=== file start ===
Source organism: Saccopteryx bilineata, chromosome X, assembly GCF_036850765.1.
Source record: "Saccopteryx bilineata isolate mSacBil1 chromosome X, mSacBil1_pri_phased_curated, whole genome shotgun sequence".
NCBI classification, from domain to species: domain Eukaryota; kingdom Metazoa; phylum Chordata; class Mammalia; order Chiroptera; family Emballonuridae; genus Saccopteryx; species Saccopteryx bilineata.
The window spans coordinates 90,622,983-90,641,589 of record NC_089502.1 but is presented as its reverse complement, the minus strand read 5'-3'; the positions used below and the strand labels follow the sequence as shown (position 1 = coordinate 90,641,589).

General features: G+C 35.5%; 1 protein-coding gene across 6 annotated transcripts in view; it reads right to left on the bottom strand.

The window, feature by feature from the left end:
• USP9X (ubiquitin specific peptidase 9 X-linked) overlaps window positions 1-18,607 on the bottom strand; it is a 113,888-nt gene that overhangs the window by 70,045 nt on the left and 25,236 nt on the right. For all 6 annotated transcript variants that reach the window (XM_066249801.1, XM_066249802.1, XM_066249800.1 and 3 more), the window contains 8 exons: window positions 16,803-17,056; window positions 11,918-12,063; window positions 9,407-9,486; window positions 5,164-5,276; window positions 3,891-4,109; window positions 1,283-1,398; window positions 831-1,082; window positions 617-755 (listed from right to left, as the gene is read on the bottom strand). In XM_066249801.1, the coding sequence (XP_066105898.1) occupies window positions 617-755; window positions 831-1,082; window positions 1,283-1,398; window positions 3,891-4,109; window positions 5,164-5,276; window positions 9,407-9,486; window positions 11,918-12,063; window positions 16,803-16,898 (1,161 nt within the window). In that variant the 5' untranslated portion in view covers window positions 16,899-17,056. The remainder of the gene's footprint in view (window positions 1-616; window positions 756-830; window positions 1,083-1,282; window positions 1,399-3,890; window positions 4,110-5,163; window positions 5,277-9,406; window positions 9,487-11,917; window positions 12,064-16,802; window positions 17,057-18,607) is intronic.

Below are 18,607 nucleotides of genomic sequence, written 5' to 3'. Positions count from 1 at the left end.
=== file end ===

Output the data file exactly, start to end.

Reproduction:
Source organism: Saccopteryx bilineata, chromosome X, assembly GCF_036850765.1.
Source record: "Saccopteryx bilineata isolate mSacBil1 chromosome X, mSacBil1_pri_phased_curated, whole genome shotgun sequence".
NCBI classification, from domain to species: domain Eukaryota; kingdom Metazoa; phylum Chordata; class Mammalia; order Chiroptera; family Emballonuridae; genus Saccopteryx; species Saccopteryx bilineata.
The window spans coordinates 90,622,983-90,641,589 of record NC_089502.1 but is presented as its reverse complement, the minus strand read 5'-3'; the positions used below and the strand labels follow the sequence as shown (position 1 = coordinate 90,641,589).

General features: G+C 35.5%; 1 protein-coding gene across 6 annotated transcripts in view; it reads right to left on the bottom strand.

The window, feature by feature from the left end:
• USP9X (ubiquitin specific peptidase 9 X-linked) overlaps window positions 1-18,607 on the bottom strand; it is a 113,888-nt gene that overhangs the window by 70,045 nt on the left and 25,236 nt on the right. For all 6 annotated transcript variants that reach the window (XM_066249801.1, XM_066249802.1, XM_066249800.1 and 3 more), the window contains 8 exons: window positions 16,803-17,056; window positions 11,918-12,063; window positions 9,407-9,486; window positions 5,164-5,276; window positions 3,891-4,109; window positions 1,283-1,398; window positions 831-1,082; window positions 617-755 (listed from right to left, as the gene is read on the bottom strand). In XM_066249801.1, the coding sequence (XP_066105898.1) occupies window positions 617-755; window positions 831-1,082; window positions 1,283-1,398; window positions 3,891-4,109; window positions 5,164-5,276; window positions 9,407-9,486; window positions 11,918-12,063; window positions 16,803-16,898 (1,161 nt within the window). In that variant the 5' untranslated portion in view covers window positions 16,899-17,056. The remainder of the gene's footprint in view (window positions 1-616; window positions 756-830; window positions 1,083-1,282; window positions 1,399-3,890; window positions 4,110-5,163; window positions 5,277-9,406; window positions 9,487-11,917; window positions 12,064-16,802; window positions 17,057-18,607) is intronic.

Below are 18,607 nucleotides of genomic sequence, written 5' to 3'. Positions count from 1 at the left end.